The ABC's 7:30 Report ran a string of interviews on Monday night about the nature of war coverage by the US media. Like everyone else I was overwhelmed by the rush of images. From the ABC report:
JILL COLGAN: Anti-war protesters don't agree but Fox is not alone in choosing to be on side with the military.
TOM ROSENSTIEL: In the study that we did, there was not one image of a person actually being struck by a weapons fire.
There were some pictures of people in hospitals and there was some very few pictures of dead bodies but usually only partial photographs.
This is not graphic.
JILL COLGAN: Why is it we do see fewer pictures on American networks about Iraqi civilians injured or dead?
TOM ROSENSTIEL: There's a strong patriotic feeling in the US and showing the war as a graphic, horrifying event would be, might rub the audience the wrong way.
JILL COLGAN: Finally, it may be viewers themselves who shape what they see and hear.
Research has found there is a limit to what people will watch.
TOM ROSENSTIEL: The studies we've seen so far the people are numbed by it, saddened by it, they're pulling back and not watching as much as they did.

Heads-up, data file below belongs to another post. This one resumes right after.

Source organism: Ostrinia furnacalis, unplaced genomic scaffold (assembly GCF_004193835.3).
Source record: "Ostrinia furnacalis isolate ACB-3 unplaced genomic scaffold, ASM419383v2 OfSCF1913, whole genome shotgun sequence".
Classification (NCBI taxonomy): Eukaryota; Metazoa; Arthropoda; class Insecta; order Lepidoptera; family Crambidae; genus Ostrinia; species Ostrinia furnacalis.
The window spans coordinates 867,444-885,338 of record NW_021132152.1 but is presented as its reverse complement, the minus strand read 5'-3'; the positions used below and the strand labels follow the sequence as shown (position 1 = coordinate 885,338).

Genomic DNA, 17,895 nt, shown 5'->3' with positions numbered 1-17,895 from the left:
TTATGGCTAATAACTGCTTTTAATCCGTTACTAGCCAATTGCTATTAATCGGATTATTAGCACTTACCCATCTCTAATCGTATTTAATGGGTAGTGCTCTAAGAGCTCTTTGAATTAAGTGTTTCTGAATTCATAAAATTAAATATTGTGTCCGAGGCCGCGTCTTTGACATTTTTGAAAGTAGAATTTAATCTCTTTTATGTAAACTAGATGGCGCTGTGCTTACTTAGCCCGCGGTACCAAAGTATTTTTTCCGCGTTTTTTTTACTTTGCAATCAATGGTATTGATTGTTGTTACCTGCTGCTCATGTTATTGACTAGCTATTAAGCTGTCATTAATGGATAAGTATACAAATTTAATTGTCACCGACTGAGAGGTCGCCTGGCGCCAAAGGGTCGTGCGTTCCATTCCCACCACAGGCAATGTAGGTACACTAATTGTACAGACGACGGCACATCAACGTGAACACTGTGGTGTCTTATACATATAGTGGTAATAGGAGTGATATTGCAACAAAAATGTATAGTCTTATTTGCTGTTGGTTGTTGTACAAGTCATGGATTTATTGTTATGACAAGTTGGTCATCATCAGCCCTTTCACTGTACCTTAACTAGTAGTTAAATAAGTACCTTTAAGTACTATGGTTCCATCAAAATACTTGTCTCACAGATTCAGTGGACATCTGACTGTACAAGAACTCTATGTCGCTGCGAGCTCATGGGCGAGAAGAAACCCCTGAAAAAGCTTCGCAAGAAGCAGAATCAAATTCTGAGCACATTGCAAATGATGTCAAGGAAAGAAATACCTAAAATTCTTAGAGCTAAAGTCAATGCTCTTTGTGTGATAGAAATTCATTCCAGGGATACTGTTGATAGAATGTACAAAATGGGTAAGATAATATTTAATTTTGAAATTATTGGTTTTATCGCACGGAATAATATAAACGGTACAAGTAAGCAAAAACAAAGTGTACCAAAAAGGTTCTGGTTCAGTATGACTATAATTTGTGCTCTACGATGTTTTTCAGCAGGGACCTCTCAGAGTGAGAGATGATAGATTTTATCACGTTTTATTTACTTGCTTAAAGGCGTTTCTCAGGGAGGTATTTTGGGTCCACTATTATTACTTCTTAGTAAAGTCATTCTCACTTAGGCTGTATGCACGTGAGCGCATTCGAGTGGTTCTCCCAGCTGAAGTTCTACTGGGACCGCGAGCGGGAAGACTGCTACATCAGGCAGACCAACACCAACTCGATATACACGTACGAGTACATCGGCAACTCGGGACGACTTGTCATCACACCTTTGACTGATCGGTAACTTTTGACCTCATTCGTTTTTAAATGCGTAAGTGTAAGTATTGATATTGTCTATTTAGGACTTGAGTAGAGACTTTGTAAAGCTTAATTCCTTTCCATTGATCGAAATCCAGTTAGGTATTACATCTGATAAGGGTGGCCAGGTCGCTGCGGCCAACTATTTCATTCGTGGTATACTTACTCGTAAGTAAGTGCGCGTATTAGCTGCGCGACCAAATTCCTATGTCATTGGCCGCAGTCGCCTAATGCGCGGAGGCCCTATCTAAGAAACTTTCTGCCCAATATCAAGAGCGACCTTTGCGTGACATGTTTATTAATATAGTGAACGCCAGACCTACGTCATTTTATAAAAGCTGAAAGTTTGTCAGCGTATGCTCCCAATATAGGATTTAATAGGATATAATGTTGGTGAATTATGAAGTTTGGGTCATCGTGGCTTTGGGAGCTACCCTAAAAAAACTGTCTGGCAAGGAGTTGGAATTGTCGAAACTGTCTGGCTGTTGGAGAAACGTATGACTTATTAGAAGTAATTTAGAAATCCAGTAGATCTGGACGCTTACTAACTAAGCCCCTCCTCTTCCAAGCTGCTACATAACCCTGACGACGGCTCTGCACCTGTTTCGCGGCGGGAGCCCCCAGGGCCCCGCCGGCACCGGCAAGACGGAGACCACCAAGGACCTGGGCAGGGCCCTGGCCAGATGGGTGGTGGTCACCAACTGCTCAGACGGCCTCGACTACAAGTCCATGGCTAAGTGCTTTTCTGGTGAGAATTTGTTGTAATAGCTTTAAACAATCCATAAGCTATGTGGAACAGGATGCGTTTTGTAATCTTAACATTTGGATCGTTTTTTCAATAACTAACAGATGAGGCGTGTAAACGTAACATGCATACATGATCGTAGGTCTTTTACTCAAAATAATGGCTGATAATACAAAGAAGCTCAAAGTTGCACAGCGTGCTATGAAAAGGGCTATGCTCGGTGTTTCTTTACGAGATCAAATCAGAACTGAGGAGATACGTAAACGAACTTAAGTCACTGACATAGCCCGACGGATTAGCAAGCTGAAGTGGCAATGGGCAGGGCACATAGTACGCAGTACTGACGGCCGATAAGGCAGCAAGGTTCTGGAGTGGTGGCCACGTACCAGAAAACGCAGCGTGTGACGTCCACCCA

We're seeing the fog of war in embedded reporting.
It's more real than reality television.
Tim Dunlop has already spoken about John Howard's frequent one-on-one press interviews and the total lack of appearances by George Bush. New blogger Zach Meares has a nice analysis of the way media select image over content in war coverage.
To me the worst effect of sanitising war reportage in this way is that the story will end with the final occupation of Baghdad and Tikrit. In reality that will only be the beginning. The coalition will need to do better in reconstructing Iraq than has been done in Afghanistan. Forgetting to budget for Afghan reconstruction does not speak volumes for the Bush administration's capacity to think beyond the current news cycle.
Forgetting Afghanistan suggests that neither the neocon war party in the US nor the media which covers them have thought much to what happens once the cameras stop rolling. No doubt the next war will keep both administration and media too busy to do any thinking.